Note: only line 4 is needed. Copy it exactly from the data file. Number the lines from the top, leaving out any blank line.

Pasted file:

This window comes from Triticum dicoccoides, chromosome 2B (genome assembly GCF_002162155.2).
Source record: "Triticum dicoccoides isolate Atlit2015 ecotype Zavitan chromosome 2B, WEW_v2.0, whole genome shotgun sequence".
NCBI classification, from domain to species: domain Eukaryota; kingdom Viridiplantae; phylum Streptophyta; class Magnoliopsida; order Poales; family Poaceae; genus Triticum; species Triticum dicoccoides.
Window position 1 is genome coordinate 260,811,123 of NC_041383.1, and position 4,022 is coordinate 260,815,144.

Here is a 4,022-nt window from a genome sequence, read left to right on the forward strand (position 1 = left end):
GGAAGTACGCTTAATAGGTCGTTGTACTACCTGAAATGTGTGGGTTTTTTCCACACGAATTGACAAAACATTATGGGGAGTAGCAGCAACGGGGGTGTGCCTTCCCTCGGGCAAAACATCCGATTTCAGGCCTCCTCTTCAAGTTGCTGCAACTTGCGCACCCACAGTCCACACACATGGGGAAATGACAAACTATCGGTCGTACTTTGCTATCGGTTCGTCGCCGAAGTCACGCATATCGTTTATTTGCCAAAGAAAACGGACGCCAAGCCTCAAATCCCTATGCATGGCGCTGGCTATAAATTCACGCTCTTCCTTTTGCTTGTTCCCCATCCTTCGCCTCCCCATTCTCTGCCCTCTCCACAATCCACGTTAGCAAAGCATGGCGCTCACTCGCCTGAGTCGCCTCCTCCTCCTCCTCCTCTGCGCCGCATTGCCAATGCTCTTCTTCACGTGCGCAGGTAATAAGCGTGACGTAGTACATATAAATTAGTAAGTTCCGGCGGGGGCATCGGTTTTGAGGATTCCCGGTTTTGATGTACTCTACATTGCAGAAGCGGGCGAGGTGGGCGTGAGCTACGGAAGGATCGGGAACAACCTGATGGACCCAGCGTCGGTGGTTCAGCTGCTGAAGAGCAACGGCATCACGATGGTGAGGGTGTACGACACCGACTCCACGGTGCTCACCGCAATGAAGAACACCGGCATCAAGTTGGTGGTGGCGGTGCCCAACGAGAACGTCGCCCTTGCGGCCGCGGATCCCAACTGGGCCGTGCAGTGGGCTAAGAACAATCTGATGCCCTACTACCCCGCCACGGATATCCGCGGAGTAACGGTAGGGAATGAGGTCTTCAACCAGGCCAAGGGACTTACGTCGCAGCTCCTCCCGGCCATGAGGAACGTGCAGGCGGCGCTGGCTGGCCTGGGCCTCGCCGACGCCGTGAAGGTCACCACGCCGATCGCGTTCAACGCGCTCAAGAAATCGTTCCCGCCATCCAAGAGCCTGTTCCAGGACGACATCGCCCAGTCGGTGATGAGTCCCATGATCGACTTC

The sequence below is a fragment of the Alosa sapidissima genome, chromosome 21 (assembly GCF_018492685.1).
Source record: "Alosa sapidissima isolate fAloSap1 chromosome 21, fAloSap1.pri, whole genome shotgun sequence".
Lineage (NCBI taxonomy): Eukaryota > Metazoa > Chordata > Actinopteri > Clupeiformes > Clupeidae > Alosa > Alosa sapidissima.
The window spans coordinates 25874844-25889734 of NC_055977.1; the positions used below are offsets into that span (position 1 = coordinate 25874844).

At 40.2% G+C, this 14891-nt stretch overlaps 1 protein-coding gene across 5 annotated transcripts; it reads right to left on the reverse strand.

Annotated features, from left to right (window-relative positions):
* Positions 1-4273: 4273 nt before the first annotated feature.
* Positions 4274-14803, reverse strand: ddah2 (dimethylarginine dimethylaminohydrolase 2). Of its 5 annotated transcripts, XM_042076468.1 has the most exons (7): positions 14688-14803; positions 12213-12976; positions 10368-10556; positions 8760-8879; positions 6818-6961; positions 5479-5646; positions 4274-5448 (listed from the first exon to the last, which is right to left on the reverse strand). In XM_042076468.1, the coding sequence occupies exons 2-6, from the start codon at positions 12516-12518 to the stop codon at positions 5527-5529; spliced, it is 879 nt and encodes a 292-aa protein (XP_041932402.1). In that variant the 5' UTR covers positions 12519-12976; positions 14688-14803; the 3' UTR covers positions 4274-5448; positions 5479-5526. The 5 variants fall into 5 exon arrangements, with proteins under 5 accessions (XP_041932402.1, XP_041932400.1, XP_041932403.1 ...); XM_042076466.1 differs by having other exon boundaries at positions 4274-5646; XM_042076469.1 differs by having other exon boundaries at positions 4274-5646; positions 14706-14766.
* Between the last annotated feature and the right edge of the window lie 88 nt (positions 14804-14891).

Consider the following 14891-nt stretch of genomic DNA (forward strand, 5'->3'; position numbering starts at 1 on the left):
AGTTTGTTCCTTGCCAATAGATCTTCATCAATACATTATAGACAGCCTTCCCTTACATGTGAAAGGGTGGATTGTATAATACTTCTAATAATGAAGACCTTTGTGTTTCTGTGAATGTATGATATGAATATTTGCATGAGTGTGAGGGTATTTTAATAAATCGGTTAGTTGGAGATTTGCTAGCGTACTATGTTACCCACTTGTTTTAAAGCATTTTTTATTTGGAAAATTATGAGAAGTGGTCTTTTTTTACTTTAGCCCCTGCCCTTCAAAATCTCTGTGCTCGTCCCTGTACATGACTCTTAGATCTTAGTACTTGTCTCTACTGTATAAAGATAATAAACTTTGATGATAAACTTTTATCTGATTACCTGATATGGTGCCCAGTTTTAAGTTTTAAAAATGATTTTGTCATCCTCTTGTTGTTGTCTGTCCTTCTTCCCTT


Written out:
Window position 1 is genome coordinate 260,811,123 of NC_041383.1, and position 4,022 is coordinate 260,815,144.